Pages Menu
TwitterRssFacebookYoutubeGooglePlus
Categories Menu

on Jan 13, 2016 in Wildlife Photography

Go Wide – Tell Story

This might seem like an odd title when you realize this photo of a Bobcat was taken with a 800mm / TC-1.25E. Filling the frame seems like a common quest of wildlife photographers often leading them to crop in post just so you see just the critter. While there is nothing wrong with this if you still tell the critter’s story. Often though, the story goes with the crop. And that robs that critter of telling its story, that’s sad. It was the end of the day, temps hovering around 10 degrees. There perched in a down tree reaching out into the Madison River, a Bobcat does what a cat does so well, waiting for its prey to come within reach. This Bobcat has become very efficient at catching waterfowl. If you look in the foreground in the right corner you’ll see the ripples of the Goldeneye that just saved its own life by diving for food. If I had moved in closer, used a different teleconverter, I could...

Read More

on Jan 11, 2016 in Wildlife Photography

Working Winter

Shooting in winter has some abnormal challenges, one is really boring but turns out to be important. Condensation can really cause us issues if not nipped in the bud from the start. Condensation normally occurs when warm, moist air hits a cold surface. It can start as simply as our breathing on our gear and ice forming while shooting. The gear with that ice goes in your camera bag and once in your warm room, the condensation issue is born. To avoid this, I do these simple but I think important steps. When I put my gear away for the last time after shooting, the memory cards are removed and put into my pockets. Once I get into my room, I grab a clean bath towel and on the bed, I will lay out all my gear and quickly cover all of it with the towel. I then open all the section of my photopack, unzip them but have the flaps closed. I then put the cards in the...

Read More

on Jan 7, 2016 in Wildlife Photography

Fun ‘n The Snow

It’s been a few years since I’ve been able to enjoy winter shooting from the office. It’s actually real simple; put out some food, set up the gear, have it snow and shoot. It’s all real simple but the white stuff when you’re in a long drought, but such has not been the case this last month. Who you see above is a female White-headed Woodpecker (and how she came to be here is a whole other story). I’m shooting with the D4s / 800AFS with light provided by the ProPhoto B2 with the 2′ Octa w/grid. Why am I using flash and why the B2? The key here is, I don’t want you to see flash! The final photo has to look like what you think the light should look like. I shot this before and after of the perch so you can understand how and why I’m adding and melding the light. When it’s snowin, it’s dark and wanting to blur the falling snow, I need a...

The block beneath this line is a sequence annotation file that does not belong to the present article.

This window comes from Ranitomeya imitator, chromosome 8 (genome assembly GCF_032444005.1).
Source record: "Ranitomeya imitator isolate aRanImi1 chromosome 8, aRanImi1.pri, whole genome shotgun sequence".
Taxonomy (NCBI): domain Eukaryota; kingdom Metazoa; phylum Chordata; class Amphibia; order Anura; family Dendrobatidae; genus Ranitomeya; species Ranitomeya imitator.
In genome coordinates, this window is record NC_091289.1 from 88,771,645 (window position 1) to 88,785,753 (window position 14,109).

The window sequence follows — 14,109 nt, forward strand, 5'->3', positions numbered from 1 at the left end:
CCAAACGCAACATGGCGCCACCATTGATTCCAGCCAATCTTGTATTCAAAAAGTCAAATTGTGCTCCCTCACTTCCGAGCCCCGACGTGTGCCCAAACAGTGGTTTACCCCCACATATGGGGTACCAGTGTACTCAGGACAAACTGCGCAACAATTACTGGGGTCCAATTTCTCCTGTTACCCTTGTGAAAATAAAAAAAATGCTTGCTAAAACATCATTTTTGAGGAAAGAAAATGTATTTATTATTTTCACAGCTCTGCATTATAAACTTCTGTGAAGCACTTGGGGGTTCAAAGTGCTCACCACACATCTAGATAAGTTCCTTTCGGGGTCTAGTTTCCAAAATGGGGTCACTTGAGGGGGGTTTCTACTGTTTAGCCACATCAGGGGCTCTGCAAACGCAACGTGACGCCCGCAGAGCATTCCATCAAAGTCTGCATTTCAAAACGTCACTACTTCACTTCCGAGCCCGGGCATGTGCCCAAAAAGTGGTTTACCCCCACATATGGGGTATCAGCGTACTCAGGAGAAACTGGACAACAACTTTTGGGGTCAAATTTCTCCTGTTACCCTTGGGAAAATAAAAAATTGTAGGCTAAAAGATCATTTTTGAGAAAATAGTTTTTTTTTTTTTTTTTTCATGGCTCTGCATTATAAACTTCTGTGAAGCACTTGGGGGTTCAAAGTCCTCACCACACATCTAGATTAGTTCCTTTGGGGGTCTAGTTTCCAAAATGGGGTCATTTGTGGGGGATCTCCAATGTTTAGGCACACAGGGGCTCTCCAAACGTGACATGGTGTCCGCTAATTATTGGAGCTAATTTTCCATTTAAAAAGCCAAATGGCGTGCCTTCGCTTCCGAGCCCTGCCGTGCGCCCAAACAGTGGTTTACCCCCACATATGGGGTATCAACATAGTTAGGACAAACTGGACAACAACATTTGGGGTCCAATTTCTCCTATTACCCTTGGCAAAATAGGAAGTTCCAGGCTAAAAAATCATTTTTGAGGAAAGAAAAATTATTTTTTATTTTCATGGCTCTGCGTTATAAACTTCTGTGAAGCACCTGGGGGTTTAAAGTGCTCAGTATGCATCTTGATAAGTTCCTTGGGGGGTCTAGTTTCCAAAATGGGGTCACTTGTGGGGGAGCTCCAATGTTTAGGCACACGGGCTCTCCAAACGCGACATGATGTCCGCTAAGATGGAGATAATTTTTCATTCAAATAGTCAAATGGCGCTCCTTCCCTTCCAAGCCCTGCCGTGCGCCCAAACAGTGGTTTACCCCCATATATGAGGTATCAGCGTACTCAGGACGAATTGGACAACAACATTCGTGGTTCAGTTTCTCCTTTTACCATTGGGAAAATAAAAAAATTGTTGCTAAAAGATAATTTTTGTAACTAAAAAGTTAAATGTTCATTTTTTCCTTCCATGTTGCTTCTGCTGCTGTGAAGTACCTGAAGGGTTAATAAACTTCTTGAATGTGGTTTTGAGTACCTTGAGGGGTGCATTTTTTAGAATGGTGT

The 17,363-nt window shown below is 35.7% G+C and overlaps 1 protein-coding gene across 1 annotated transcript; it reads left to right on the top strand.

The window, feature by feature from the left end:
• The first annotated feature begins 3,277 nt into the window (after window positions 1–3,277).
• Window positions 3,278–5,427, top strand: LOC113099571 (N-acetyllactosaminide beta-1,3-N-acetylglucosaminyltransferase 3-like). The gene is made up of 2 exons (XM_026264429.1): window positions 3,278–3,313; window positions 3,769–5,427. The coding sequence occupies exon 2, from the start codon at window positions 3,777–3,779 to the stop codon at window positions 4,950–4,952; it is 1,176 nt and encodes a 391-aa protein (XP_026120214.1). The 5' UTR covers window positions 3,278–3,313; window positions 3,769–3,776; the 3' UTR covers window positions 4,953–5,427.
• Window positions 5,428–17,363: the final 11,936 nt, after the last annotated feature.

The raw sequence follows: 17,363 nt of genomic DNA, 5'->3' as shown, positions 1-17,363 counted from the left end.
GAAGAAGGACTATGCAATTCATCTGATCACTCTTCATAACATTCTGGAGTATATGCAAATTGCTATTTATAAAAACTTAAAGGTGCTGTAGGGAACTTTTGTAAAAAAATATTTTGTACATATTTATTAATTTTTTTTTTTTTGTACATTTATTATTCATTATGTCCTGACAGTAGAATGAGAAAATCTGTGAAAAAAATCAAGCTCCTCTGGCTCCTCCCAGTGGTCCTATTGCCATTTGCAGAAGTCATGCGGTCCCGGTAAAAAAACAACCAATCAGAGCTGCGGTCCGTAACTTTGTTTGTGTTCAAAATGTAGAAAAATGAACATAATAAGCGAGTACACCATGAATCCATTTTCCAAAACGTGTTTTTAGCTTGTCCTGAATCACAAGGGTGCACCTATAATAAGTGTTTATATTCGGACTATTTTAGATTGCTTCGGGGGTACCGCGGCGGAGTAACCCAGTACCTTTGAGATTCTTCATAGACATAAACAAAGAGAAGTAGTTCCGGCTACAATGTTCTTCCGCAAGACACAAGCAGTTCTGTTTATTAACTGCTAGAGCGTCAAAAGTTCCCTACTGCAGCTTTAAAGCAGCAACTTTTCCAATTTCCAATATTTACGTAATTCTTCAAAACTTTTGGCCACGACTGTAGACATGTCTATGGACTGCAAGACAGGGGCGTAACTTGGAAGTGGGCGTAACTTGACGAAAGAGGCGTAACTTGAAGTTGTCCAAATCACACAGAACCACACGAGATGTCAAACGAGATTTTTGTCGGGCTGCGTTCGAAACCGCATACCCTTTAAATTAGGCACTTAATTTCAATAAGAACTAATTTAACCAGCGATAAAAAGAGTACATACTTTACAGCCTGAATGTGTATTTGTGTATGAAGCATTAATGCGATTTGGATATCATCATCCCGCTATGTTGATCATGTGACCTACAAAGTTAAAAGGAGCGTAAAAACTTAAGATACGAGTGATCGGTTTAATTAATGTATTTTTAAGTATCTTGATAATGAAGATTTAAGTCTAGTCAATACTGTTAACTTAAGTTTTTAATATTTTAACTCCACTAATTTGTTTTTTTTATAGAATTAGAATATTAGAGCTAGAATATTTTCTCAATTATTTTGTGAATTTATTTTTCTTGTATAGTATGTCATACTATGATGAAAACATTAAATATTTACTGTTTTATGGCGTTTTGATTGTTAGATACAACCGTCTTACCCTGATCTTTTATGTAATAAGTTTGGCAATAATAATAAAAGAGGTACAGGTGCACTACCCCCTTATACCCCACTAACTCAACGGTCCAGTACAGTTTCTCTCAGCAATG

Read More

on Jan 4, 2016 in Wildlife Photography

Background DoF

The background in a photograph is so important! It can do so many things positive, and negative, and seeing and working the backgorund is important because of this. It sets the stage for our subject, gives it a place to stand out and tell its story. The relationship between the subject and the background is directly linked so we as storytellers must see and use this in our storytelling. In this case, a yearling Moose was simply browsing along in the fall willows. I was shooting with a D4s / 200-400VR2 / TC-14eIII, shooting wide open at f/5.6, using the lens and teleconverter combo to narrow my DoF to control the background. In one photo, the willows are just behind the calf and even at f/5.6, they are busy and distracting. In the other shot, the willows are now a substantial distance behind the calf and are softer, not so busy so the calf pops out more. But the man made structure even further away in the background while...

Read More

on Dec 29, 2015 in Wildlife Photography

By A Hair!

I was a tad to slow! The White-headed Woodpecker had been frozen on the perch for nearly twenty minutes. All the feeders were empty and the Mountain Chickadees could be heard but not seen. There’s a predator on the prowl and all the critters were telling me that. Two days before, I’d seen a small flash chase a bird into tree three, but I didn’t see who it was. It was small and rusty colored so thought our No. Pygmy Owl was back. So with all the critters communicating a predator was around, I was looking for the owl. Smaller than a dollar bill, they can be very hard to find in the trees. So yesterday with all the signs, I was just turning away from looking at tree three for the owl when it dashed in and landed. It wasn’t a owl though but rather a small, male Sharpie! It was looking around so I grabbed my D4s / 300PF (left out just for this reason) and walked...

Read More

on Dec 14, 2015 in Simple Click, Wildlife Photography

Trying to Get it for 20yrs

For a long time I’ve wanted my own, cool shot of a White-breasted Nuthatch and no matter how I’ve tried, no luck. I keep coming up short. This is in part because they just don’t hold still! You can’t bribe them to come to the same spot over and over again. You gotta watch them land at the top of a tree, work their way down the trunk to the food source, never taking the same path twice, and hope you get in a click. Only if there is an avian predator might they hold still for a moment. So, I’ve been on my deck since the first snow fall again trying to get the shot. I’m standing out there with my 300PF and using the snow as a reflector. And this this weekend, I finally got one photo good enough to post. It’s a start, but I’ll be back out there working on...

Read More